Reading to your unborn baby during pregnancy is great for bonding.
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Reading To Your Baby During Pregnancy Is Worth The Book Club With Your Belly Button

And here’s a plus: content doesn’t matter.

Since my girls were born, reading books have been a part of our daily routine, from See, Touch, Feel books to Play a Sound books, to Alphabet books. We even used sign language to communicate the words so it was an all-encompassing experience that I was super proud of. But it never occurred to me to read to them while they were in the womb. Yes, I gently spoke to them often, like asking one twin to take her foot out of her sister’s face (we’d seen it on the ultrasound), but picking up a book and reading to my unborn babies wasn't on my radar and when I found out, “early literacy” took on a whole new meaning.

But what are the perks to reading to your baby while pregnant, and what is the difference between reading an actual book versus your baby hearing your voice throughout the day?

What Reading To Your Baby In The Womb Gives Them

“Reading to an unborn baby provides an additional form of language stimulation that is more structured,” says Fadiyla Dopwell, M.D., a developmental-behavioral pediatrician. It’s a fact that while in utero your baby can hear your voice and heartbeat. Their language skills are already developing, including their familiarity with vowel sounds. But reading to them not only reinforces their language in a structured way, it also deepens your connection. Dopwell says, “Daily reading with an unborn baby will also help in further developing a secure parent-child attachment. It provides a tranquil opportunity for baby and mother to bond with one another.”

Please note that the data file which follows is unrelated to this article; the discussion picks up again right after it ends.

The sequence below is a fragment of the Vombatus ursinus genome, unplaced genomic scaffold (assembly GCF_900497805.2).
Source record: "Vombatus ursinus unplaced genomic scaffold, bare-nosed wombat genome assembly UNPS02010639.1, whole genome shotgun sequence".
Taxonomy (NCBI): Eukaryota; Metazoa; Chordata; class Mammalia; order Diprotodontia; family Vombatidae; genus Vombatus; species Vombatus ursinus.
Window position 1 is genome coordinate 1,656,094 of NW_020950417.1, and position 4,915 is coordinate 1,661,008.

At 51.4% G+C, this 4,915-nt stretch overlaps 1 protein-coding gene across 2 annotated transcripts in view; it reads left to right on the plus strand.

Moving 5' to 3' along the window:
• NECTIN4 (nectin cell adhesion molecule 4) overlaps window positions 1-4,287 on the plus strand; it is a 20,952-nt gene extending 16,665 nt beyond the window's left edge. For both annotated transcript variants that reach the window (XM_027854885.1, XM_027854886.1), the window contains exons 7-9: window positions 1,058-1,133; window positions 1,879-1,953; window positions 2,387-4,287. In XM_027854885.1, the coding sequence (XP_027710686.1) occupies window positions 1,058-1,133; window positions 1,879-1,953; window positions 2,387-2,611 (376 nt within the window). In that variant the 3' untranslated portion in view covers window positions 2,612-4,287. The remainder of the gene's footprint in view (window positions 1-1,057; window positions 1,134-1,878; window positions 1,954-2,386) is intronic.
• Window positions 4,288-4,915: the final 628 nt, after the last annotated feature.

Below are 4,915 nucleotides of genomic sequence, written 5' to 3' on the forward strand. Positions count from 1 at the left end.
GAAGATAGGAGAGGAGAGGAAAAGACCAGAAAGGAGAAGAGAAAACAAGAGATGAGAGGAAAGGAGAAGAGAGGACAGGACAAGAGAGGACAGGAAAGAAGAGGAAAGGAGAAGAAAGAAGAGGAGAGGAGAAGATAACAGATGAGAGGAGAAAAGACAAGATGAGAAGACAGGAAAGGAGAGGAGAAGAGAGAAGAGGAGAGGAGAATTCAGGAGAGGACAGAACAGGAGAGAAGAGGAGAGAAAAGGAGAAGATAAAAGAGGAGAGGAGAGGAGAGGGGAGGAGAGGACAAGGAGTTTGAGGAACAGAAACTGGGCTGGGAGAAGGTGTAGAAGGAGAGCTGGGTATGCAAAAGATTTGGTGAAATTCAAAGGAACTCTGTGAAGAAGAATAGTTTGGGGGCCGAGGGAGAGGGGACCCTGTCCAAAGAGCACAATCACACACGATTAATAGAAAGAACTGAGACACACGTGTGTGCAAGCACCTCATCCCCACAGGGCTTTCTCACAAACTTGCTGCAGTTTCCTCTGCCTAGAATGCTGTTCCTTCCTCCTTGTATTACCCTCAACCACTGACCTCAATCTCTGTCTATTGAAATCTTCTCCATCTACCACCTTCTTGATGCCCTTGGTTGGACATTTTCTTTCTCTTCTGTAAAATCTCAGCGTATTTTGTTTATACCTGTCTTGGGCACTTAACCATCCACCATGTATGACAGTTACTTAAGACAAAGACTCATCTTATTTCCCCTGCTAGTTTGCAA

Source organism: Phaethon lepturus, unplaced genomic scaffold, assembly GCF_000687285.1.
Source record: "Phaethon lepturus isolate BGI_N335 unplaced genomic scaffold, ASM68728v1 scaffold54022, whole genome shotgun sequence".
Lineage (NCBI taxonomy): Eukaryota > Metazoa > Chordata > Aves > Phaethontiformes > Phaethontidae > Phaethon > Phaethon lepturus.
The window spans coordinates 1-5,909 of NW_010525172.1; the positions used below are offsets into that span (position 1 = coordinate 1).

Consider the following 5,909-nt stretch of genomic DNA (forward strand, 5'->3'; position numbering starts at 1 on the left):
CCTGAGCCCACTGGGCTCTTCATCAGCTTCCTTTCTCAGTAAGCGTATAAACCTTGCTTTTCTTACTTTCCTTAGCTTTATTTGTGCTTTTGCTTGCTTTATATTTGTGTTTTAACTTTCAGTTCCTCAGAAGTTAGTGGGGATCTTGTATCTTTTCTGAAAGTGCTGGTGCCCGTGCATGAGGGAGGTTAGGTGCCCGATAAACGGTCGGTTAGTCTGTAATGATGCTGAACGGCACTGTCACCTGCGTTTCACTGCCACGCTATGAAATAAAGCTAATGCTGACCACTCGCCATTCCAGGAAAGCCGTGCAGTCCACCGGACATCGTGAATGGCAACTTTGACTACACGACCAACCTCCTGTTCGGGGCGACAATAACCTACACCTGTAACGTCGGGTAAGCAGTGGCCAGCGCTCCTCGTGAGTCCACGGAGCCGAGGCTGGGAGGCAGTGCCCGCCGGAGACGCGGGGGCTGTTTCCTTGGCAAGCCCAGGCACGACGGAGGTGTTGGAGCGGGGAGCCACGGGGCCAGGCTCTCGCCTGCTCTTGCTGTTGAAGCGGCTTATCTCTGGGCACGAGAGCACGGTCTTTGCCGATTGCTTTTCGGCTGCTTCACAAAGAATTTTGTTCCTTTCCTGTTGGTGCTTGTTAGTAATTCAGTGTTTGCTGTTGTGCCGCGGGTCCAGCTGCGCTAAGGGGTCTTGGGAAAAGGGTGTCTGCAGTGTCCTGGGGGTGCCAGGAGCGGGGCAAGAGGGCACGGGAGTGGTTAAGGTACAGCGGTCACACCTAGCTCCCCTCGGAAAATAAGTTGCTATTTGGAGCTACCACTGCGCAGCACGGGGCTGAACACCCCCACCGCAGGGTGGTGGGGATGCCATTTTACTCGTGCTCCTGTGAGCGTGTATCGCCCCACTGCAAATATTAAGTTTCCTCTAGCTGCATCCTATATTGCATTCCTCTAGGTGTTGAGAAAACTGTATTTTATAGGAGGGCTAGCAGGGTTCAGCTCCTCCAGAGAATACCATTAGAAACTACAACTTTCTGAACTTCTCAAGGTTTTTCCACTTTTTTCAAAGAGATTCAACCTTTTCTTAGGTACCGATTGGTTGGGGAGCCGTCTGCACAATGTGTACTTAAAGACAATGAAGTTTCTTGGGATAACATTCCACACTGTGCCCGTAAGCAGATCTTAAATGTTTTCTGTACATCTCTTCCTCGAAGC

As your baby gets familiar with your voice, they also grow in the words they are processing, even in utero. This is giving them a head start on critical thinking and word recognition. The amount of words your baby can understand at different ages determines if they are meeting language milestones. “Many studies document the benefits of early literacy exposure on language and literacy development. By setting this precedence early, the baby is being offered an advantage,” Dopwell says.

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And keep in mind that content doesn’t really matter.

Read Whatever You Want During Pregnancy, Just Read It Out Loud

If you are already a reader and enjoy magazines or your favorite fiction author, just add reading aloud to your pastime instead of reading it to yourself. Dopwell adds, “A mother studying for an exam can read the textbook/study guide that she is reviewing. Or she can read the magazine article she is browsing. It does not have to be baby-catered reading or a routinized experience.” You’ll have plenty of time to focus on the kiddie books your baby will love. For now, you don’t have to change a thing regarding the type of content you enjoy. It’s a win that you get to bond with your baby and enhance their development at the same time.

If you’re wondering how often you should read aloud, Dopwell says, “In all honesty, you can never get too much exposure to reading. But realistically it’s most feasible to read one or two board books daily as mother and baby unwind for the day.” But it isn’t just restricted to mom. If your husband or partner or your baby’s siblings want to join in, they should have at it. This will enhance your bond as a family and help the baby to get familiar with their voices as well. “There has also been anecdotal information that shows newborn infants tend to recognize voices of those who were frequently around his/her mother prenatally.” Whoever’s turn it is to hold the book, Dopwell recommends using a neutral and calm tone, but she adds that “baby will appreciate an animated reader also.”

A fun activity you can try is to pick a board book that you’d want to read to your baby every night — for us, it’s Cuddle Bear. Read it daily, and notice at what stage your baby starts to recognize and respond to your nightly read. They may even start to react to it in the womb.


Fadiyla Dopwell, M.D., developmental-behavioral pediatrician